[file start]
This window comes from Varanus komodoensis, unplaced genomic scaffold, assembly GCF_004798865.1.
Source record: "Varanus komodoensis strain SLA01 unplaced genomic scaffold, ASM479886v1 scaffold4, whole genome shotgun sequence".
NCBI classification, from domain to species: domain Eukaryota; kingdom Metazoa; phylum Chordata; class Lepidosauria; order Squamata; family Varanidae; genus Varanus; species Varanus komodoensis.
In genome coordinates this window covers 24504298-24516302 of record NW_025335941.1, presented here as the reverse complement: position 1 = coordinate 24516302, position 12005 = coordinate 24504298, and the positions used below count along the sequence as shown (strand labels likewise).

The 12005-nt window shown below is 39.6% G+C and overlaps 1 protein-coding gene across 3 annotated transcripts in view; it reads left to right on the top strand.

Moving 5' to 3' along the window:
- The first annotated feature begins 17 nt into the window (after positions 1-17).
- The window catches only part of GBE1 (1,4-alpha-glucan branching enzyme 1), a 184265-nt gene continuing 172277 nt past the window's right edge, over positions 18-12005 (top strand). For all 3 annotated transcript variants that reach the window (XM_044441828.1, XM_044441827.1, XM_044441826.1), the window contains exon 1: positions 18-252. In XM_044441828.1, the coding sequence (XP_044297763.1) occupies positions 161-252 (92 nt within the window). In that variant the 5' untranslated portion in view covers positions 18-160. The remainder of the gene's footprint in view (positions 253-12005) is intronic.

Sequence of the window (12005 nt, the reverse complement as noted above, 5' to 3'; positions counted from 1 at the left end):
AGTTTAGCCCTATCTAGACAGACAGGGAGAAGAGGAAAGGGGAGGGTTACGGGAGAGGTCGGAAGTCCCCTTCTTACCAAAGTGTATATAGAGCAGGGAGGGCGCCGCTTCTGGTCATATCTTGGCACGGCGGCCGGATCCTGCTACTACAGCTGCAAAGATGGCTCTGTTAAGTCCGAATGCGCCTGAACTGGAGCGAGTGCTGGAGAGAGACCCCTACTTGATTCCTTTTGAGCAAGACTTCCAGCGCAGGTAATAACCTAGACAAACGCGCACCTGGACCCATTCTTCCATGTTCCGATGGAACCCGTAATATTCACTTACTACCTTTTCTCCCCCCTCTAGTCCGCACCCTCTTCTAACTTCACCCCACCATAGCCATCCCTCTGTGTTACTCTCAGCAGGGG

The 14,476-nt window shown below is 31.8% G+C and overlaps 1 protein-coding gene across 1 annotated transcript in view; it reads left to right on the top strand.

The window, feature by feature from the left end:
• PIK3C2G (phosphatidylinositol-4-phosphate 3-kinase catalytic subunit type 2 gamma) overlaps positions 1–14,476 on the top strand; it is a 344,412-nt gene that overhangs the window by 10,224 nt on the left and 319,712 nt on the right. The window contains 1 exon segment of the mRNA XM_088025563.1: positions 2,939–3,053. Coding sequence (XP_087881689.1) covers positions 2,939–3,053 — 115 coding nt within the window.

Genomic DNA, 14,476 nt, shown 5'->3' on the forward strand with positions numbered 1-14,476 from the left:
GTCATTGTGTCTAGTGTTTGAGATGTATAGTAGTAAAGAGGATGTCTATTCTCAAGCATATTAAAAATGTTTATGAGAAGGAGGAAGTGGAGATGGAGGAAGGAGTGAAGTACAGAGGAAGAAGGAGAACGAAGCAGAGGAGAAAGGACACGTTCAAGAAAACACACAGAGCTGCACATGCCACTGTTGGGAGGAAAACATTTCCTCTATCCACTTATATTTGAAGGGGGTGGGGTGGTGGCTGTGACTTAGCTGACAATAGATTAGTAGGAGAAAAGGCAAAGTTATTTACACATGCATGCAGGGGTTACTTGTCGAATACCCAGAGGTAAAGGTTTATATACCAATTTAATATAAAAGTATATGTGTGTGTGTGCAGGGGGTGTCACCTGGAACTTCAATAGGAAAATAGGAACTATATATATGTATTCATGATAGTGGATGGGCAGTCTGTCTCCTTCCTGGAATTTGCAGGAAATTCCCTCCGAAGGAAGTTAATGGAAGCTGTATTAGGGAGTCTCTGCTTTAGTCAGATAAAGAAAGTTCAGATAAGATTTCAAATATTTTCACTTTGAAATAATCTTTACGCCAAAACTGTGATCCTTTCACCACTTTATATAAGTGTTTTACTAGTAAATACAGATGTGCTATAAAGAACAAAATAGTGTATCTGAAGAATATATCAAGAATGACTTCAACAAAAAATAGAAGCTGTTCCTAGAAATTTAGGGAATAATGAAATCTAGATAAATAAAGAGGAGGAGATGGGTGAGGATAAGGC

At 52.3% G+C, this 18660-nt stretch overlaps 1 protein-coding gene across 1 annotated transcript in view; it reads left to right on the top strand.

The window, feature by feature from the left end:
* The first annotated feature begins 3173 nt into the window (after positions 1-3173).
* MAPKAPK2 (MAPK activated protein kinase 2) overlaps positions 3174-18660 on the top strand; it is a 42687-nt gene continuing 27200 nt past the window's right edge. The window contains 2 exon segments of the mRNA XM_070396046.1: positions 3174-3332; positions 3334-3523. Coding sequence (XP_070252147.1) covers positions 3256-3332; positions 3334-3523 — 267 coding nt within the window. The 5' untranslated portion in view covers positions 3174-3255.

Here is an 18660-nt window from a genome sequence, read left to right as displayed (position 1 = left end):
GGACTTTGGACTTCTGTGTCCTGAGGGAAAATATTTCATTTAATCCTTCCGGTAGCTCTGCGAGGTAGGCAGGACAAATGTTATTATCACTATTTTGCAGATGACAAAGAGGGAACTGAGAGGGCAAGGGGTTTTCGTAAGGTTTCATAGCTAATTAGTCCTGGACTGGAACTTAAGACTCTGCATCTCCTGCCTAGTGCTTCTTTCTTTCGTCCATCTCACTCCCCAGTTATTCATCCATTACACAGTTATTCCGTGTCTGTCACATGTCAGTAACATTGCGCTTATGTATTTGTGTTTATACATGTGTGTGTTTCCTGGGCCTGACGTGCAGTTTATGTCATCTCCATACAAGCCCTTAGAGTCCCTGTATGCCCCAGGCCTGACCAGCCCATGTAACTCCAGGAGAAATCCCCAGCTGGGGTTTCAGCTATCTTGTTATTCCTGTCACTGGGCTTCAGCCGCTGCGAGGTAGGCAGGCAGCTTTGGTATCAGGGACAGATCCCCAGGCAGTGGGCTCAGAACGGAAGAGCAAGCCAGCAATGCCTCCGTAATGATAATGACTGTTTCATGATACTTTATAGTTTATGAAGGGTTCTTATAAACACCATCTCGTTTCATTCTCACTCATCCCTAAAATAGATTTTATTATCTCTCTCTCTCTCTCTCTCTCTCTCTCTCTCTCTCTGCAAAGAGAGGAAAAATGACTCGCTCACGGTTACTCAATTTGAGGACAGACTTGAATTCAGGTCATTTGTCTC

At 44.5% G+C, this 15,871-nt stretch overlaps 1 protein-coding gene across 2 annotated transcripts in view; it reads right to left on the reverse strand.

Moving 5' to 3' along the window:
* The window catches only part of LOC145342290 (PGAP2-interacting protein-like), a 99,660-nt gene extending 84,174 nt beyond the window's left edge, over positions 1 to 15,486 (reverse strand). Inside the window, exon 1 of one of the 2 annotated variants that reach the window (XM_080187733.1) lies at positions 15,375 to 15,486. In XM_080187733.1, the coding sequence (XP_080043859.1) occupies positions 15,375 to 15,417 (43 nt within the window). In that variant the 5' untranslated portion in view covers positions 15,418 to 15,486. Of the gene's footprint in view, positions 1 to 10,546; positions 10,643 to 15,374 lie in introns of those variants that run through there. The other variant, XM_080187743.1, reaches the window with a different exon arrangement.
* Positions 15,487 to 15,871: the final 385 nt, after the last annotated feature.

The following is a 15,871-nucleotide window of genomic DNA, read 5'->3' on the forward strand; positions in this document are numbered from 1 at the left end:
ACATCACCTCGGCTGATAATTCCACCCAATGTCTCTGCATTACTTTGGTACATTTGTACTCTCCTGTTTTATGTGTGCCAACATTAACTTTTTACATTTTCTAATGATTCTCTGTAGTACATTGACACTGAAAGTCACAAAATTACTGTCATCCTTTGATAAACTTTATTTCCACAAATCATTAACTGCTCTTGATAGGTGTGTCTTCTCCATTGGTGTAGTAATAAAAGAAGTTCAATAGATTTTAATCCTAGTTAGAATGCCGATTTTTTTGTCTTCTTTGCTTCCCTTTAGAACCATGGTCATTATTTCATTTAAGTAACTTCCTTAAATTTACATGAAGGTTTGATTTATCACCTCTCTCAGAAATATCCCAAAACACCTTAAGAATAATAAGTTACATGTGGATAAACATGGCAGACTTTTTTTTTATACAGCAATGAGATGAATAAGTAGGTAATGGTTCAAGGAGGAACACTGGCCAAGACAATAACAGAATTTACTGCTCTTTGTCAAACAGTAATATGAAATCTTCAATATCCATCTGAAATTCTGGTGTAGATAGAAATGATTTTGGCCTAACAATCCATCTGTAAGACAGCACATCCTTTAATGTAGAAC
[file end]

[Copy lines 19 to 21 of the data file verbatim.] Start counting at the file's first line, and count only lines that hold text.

* MAPKAPK2 (MAPK activated protein kinase 2) overlaps positions 3174-18660 on the top strand; it is a 42687-nt gene continuing 27200 nt past the window's right edge. The window contains 2 exon segments of the mRNA XM_070396046.1: positions 3174-3332; positions 3334-3523. Coding sequence (XP_070252147.1) covers positions 3256-3332; positions 3334-3523 — 267 coding nt within the window. The 5' untranslated portion in view covers positions 3174-3255.

Here is an 18660-nt window from a genome sequence, read left to right as displayed (position 1 = left end):
GGACTTTGGACTTCTGTGTCCTGAGGGAAAATATTTCATTTAATCCTTCCGGTAGCTCTGCGAGGTAGGCAGGACAAATGTTATTATCACTATTTTGCAGATGACAAAGAGGGAACTGAGAGGGCAAGGGGTTTTCGTAAGGTTTCATAGCTAATTAGTCCTGGACTGGAACTTAAGACTCTGCATCTCCTGCCTAGTGCTTCTTTCTTTCGTCCATCTCACTCCCCAGTTATTCATCCATTACACAGTTATTCCGTGTCTGTCACATGTCAGTAACATTGCGCTTATGTATTTGTGTTTATACATGTGTGTGTTTCCTGGGCCTGACGTGCAGTTTATGTCATCTCCATACAAGCCCTTAGAGTCCCTGTATGCCCCAGGCCTGACCAGCCCATGTAACTCCAGGAGAAATCCCCAGCTGGGGTTTCAGCTATCTTGTTATTCCTGTCACTGGGCTTCAGCCGCTGCGAGGTAGGCAGGCAGCTTTGGTATCAGGGACAGATCCCCAGGCAGTGGGCTCAGAACGGAAGAGCAAGCCAGCAATGCCTCCGTAATGATAATGACTGTTTCATGATACTTTATAGTTTATGAAGGGTTCTTATAAACACCATCTCGTTTCATTCTCACTCATCCCTAAAATAGATTTTATTATCTCTCTCTCTCTCTCTCTCTCTCTCTCTCTCTCTCTGCAAAGAGAGGAAAAATGACTCGCTCACGGTTACTCAATTTGAGGACAGACTTGAATTCAGGTCATTTGTCTC